Neither of us slept well due to hallway noise and the clock radio alarm going off at 3:00 a.m. Who would set it for that? Oh well, who expects to sleep like a baby with a marathon the next day?

At 4:00 we were up to allow plenty of time for breakfast to settle and get to UT for the 7 a.m. start. This went like clockwork from finding parking to not-too-long port-a-john lines. It had poured overnight, but we rejoiced a forecast that looked a little humid, but not warm, rainy, or even very windy! Fog was the only weather oddity of the morning. With six minutes to go I lined up, feeling almost too calm and a little dull. I wasn’t finding the usual excitement I feel to run a marathon, and felt ashamed to find myself momentarily wishing I’d changed to the half marathon and just gone for a huge 13.1 PR. I hoped my mindset would improve or it would be a very long morning for me!

Miles 1-5: 9:02, 7:52 (marker was short), 8:31, 8:25, 8:19
The race started and we snaked our way off campus and into a surrounding neighborhood. For the first time I was trying to run the first couple miles easy pace and gradually find my race pace groove. Lloyd always does this and it works great for him, but I was skeptical about starting behind goal pace. I spent the first mile chatting with another Brooks ID girl who was shooting for a 3:45 and wished her well before picking up my pace a little. We cruised through a beautiful neighborhood bursting with flowering trees for about three miles, then got on to the flat and smooth University/Parks Bike Trail. About Mile 5 I caught the 3:40 pace group and decided to hang out with them for a while. Their pace felt comfortable and I wanted some company, as I wasn’t feeling my head in the game yet.

Miles 6-10 8:22, 8:25, 8:26, 8:15, 8:08
I chatted with the pacer for a few miles which made the time go by quickly. I also noticed the muggy air and my legs feeling fatigued in the 7th and 8th miles, and still felt “dull.” Hmm, maybe it was not to be my day? The pace still felt very comfortable so I decided to stay with it. After mile 9 we exited the bike path and were now running on open roads – open to traffic and prevailing southeasterly winds. I’d already started sipping Gatorade at water stops to offset too much sodium loss in the humidity, and here I took water and the first of 3 1/2 Gu’s. There was more to think about with these surroundings and I felt myself liven up a bit, pulling away naturally from the pace group.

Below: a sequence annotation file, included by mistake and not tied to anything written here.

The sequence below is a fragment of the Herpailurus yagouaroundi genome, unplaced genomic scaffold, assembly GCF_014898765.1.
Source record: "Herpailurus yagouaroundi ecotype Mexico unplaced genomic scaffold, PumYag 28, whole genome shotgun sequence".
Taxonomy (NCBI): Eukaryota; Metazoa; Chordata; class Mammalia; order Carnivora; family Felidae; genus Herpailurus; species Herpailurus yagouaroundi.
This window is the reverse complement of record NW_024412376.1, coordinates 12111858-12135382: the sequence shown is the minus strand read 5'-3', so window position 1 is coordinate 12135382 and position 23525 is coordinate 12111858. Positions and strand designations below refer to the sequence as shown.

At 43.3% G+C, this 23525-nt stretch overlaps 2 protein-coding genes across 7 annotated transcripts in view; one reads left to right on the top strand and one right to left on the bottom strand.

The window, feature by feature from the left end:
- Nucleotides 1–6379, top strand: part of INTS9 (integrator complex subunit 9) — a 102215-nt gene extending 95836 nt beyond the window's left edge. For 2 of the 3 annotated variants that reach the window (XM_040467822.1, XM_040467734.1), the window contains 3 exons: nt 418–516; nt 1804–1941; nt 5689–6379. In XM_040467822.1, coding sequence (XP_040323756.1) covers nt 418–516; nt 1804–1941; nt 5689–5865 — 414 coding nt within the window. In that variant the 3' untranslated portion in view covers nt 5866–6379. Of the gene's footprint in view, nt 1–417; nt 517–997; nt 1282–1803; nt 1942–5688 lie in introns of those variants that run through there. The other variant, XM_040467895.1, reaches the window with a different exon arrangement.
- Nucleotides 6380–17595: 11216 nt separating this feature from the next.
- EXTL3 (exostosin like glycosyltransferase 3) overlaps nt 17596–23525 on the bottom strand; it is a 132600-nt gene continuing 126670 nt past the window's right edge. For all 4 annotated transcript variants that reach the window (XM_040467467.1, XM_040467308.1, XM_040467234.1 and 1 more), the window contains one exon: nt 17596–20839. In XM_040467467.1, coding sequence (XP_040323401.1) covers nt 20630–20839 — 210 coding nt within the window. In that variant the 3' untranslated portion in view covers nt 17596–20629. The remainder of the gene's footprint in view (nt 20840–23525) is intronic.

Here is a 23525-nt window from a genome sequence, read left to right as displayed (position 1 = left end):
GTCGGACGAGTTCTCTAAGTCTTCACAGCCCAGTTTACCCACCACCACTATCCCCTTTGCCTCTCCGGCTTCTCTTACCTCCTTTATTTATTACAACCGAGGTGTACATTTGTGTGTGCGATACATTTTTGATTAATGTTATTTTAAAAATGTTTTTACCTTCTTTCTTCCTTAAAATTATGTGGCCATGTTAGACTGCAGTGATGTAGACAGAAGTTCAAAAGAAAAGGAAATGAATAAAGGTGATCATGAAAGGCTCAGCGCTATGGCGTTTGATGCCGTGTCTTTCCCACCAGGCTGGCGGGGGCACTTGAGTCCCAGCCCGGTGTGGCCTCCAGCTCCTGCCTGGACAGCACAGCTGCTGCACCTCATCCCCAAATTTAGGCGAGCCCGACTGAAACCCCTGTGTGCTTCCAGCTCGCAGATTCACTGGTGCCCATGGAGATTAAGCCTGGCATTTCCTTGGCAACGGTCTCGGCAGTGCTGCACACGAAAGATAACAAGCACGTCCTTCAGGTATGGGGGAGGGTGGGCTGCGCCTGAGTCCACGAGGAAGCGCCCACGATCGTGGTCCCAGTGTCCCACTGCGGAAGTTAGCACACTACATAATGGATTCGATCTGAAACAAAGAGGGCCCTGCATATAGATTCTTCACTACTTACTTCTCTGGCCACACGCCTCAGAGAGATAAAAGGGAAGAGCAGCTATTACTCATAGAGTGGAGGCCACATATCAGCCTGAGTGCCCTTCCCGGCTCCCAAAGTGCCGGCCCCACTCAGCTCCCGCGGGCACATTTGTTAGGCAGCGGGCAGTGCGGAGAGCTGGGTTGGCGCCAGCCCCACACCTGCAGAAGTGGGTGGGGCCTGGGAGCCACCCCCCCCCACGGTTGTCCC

Miles 11-15: 8:16, 8:21, 8:25, 8:13, 8:22
This was the longest “open” section of the course, out in the country on the northwest edge of metro Toledo. The foggy fields were pretty, but windy with miles 12-14 into a headwind. I came through the half in 1:49:36 (3:39 pace), and had doubts about being able to hold that but decided to withhold a final verdict. Along here I passed several runners including a fellow woman shooting to go under 3:40. Everyone was friendly in this small marathon, and we chatted and encouraged each other. We would play leapfrog with each other for the next 10 miles. She looked really strong and relaxed, and I was excited for her. Finally after Mile 14 we turned out of the wind and down another pretty neighborhood with quite a few residents out to cheer runners – that was nice.

Miles 16-20: 8:20, 8:26, 8:21, 16:51 (miles 19 & 20)
This section included two parks separated by a two-mile stretch of road into the wind, and flanked with cars. Course marshalls and police were doing a great job, but it still wasn’t fun running in a bike lane so close to traffic. I was passing people quite a bit here and took advantage of drafting behind them and chatting with them on the way. Turning into Wildwood Preserve Metropark and arriving on the paved winding trail through gorgeous woods was so welcome! Although I was feeling achiness in my hamstrings and form start to stiffen, somehow I came through mile 20 well below the 3:40 split I’d written on my bib which was encouraging, but I still expected I’d inevitably slow and struggle in like I have in many of my marathons. There was nothing to do but find out.

Miles 21-26.2: 8:22, 8:09, 8:04, 8:05, 8:03, 9:18 (7:45 pace for last 1.2!).